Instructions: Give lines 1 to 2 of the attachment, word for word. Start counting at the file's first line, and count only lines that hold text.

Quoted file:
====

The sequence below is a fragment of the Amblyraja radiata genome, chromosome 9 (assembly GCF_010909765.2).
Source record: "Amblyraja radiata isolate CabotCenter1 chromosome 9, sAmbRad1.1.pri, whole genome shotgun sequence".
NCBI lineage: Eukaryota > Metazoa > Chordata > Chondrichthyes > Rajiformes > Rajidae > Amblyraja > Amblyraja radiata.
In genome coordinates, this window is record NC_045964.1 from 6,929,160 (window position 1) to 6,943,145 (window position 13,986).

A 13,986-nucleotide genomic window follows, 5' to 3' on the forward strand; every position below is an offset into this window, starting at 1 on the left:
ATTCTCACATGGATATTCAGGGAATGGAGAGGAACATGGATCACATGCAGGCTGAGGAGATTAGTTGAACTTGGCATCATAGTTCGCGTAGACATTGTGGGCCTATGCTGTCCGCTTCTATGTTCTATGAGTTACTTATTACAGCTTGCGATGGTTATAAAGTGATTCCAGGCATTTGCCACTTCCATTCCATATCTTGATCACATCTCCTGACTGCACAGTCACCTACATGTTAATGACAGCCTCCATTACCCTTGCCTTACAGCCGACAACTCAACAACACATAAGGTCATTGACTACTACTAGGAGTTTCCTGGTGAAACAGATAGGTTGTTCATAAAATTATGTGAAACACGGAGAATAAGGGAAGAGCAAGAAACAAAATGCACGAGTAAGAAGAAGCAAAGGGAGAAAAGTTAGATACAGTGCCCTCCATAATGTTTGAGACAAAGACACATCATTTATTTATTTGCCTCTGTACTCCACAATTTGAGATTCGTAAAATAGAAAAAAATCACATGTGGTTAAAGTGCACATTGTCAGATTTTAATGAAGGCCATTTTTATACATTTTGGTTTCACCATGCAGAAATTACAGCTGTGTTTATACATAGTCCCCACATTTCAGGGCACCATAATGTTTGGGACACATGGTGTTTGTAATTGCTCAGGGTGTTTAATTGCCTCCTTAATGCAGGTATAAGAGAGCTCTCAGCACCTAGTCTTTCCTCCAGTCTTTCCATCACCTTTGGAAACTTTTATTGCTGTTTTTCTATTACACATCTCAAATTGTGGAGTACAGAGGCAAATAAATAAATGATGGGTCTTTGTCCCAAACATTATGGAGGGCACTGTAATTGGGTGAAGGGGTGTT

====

The sequence below is a fragment of the Amblyraja radiata genome, chromosome 9 (assembly GCF_010909765.2).
Source record: "Amblyraja radiata isolate CabotCenter1 chromosome 9, sAmbRad1.1.pri, whole genome shotgun sequence".